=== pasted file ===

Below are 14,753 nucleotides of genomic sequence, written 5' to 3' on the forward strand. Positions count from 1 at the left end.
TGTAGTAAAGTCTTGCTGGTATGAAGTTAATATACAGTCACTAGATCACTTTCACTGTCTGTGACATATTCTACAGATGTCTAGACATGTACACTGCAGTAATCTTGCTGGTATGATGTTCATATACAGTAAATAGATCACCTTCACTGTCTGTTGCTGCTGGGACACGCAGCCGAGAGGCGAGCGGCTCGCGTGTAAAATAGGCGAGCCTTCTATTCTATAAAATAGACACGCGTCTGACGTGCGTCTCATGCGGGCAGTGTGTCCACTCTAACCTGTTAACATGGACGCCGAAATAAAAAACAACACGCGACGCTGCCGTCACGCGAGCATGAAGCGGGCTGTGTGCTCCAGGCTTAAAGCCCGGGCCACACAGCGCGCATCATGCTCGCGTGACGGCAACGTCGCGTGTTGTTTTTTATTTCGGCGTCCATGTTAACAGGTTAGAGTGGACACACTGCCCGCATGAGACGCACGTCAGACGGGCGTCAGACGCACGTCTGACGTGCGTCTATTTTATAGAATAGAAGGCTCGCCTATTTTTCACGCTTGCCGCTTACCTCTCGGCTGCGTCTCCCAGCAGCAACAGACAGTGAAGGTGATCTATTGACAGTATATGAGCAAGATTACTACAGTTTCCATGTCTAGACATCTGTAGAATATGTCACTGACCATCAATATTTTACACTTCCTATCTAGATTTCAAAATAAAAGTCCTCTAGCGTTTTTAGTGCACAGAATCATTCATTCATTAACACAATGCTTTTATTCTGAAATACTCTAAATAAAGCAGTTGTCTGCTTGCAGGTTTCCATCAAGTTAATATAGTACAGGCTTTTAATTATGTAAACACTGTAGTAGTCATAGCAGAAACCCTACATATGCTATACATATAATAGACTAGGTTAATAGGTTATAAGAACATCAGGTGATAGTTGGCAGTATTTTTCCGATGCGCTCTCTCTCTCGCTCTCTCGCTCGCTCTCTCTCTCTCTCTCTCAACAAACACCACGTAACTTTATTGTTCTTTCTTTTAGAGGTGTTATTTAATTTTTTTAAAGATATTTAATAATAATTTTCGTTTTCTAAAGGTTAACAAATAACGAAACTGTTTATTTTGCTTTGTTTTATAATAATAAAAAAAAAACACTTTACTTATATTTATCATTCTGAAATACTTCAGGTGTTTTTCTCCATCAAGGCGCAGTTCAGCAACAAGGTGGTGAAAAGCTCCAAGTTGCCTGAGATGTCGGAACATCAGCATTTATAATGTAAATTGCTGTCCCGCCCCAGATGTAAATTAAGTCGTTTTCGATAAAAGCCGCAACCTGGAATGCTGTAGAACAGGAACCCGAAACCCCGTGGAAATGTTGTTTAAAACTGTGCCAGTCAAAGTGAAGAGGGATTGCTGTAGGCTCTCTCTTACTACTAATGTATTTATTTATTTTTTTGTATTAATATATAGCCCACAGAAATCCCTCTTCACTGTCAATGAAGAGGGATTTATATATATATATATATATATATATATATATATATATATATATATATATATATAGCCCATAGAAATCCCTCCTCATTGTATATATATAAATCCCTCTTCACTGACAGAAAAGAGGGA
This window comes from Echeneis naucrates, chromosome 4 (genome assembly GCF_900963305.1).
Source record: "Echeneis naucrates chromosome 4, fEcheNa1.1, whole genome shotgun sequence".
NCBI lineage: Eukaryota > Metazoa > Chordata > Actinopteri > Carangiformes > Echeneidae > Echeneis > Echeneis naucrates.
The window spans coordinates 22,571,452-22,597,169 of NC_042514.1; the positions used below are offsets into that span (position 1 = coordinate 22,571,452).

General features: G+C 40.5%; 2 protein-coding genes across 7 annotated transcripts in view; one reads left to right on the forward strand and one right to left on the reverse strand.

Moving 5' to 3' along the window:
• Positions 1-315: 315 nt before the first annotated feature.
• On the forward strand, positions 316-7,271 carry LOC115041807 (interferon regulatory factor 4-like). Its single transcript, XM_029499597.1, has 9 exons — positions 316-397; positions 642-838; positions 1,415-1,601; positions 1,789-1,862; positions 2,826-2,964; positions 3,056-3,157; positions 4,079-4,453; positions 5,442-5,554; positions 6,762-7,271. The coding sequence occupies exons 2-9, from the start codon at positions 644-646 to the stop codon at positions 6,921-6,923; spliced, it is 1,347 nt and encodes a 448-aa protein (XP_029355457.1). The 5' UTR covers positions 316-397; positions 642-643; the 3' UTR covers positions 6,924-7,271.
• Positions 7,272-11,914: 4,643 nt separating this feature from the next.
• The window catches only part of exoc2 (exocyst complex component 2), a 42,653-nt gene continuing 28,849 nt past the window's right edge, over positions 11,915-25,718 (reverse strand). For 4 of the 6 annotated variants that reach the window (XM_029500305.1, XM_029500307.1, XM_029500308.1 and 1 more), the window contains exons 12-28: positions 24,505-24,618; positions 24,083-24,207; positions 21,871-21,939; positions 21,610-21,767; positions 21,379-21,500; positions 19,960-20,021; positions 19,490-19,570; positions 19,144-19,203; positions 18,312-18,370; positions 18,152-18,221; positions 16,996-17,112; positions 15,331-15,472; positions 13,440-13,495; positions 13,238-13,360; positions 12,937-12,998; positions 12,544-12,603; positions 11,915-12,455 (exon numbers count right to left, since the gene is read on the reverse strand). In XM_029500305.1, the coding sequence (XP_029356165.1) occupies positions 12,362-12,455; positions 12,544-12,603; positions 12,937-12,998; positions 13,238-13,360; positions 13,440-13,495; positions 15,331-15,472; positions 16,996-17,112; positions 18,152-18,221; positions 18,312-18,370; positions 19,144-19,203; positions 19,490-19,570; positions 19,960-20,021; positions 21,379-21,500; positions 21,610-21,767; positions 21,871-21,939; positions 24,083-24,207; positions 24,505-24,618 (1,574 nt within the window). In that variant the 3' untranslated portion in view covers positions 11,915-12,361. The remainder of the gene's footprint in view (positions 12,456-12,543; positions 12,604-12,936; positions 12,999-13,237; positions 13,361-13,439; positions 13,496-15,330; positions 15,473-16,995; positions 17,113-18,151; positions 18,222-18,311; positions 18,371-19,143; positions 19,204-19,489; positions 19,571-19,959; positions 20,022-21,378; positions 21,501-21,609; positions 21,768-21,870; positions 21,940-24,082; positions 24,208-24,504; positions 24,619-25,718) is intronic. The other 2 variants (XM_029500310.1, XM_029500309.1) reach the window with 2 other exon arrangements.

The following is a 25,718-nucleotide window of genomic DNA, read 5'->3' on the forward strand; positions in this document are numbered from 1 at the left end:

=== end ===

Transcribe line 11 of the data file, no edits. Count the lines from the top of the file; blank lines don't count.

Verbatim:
• Positions 7,272-11,914: 4,643 nt separating this feature from the next.